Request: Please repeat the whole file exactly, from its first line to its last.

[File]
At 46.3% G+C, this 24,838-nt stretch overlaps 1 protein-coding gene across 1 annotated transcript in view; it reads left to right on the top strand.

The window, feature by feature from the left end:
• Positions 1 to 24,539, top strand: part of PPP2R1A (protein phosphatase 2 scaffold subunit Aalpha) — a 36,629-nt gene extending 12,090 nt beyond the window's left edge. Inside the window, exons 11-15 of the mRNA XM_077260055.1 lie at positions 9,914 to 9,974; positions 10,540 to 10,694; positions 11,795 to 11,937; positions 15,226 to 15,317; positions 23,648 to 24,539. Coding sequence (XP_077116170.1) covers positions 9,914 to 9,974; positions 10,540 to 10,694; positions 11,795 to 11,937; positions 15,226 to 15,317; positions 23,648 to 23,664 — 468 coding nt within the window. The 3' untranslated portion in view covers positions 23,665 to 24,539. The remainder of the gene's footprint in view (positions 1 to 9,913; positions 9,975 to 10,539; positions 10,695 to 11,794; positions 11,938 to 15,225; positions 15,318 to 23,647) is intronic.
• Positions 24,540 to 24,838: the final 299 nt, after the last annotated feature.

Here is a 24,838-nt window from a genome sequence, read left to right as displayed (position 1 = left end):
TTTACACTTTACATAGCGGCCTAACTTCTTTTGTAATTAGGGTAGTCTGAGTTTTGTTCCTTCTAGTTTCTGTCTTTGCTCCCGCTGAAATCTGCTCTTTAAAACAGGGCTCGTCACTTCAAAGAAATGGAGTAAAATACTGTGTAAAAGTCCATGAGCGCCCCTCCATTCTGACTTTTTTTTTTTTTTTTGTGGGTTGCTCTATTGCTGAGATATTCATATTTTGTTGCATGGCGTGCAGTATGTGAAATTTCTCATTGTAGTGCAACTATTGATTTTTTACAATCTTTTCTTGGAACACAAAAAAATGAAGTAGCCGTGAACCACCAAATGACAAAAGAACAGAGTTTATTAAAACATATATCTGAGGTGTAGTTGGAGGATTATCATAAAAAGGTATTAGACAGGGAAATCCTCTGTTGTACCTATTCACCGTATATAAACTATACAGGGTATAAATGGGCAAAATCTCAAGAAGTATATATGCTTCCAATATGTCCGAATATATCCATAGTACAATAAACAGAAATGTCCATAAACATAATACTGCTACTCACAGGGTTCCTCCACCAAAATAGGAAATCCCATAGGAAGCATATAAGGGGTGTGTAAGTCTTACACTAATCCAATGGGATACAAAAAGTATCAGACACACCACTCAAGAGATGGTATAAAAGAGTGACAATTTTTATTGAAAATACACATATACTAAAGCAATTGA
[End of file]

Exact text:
At 46.3% G+C, this 24,838-nt stretch overlaps 1 protein-coding gene across 1 annotated transcript in view; it reads left to right on the top strand.

The window, feature by feature from the left end:
• Positions 1 to 24,539, top strand: part of PPP2R1A (protein phosphatase 2 scaffold subunit Aalpha) — a 36,629-nt gene extending 12,090 nt beyond the window's left edge. Inside the window, exons 11-15 of the mRNA XM_077260055.1 lie at positions 9,914 to 9,974; positions 10,540 to 10,694; positions 11,795 to 11,937; positions 15,226 to 15,317; positions 23,648 to 24,539. Coding sequence (XP_077116170.1) covers positions 9,914 to 9,974; positions 10,540 to 10,694; positions 11,795 to 11,937; positions 15,226 to 15,317; positions 23,648 to 23,664 — 468 coding nt within the window. The 3' untranslated portion in view covers positions 23,665 to 24,539. The remainder of the gene's footprint in view (positions 1 to 9,913; positions 9,975 to 10,539; positions 10,695 to 11,794; positions 11,938 to 15,225; positions 15,318 to 23,647) is intronic.
• Positions 24,540 to 24,838: the final 299 nt, after the last annotated feature.

Here is a 24,838-nt window from a genome sequence, read left to right as displayed (position 1 = left end):
TTTACACTTTACATAGCGGCCTAACTTCTTTTGTAATTAGGGTAGTCTGAGTTTTGTTCCTTCTAGTTTCTGTCTTTGCTCCCGCTGAAATCTGCTCTTTAAAACAGGGCTCGTCACTTCAAAGAAATGGAGTAAAATACTGTGTAAAAGTCCATGAGCGCCCCTCCATTCTGACTTTTTTTTTTTTTTTTGTGGGTTGCTCTATTGCTGAGATATTCATATTTTGTTGCATGGCGTGCAGTATGTGAAATTTCTCATTGTAGTGCAACTATTGATTTTTTACAATCTTTTCTTGGAACACAAAAAAATGAAGTAGCCGTGAACCACCAAATGACAAAAGAACAGAGTTTATTAAAACATATATCTGAGGTGTAGTTGGAGGATTATCATAAAAAGGTATTAGACAGGGAAATCCTCTGTTGTACCTATTCACCGTATATAAACTATACAGGGTATAAATGGGCAAAATCTCAAGAAGTATATATGCTTCCAATATGTCCGAATATATCCATAGTACAATAAACAGAAATGTCCATAAACATAATACTGCTACTCACAGGGTTCCTCCACCAAAATAGGAAATCCCATAGGAAGCATATAAGGGGTGTGTAAGTCTTACACTAATCCAATGGGATACAAAAAGTATCAGACACACCACTCAAGAGATGGTATAAAAGAGTGACAATTTTTATTGAAAATACACATATACTAAAGCAATTGA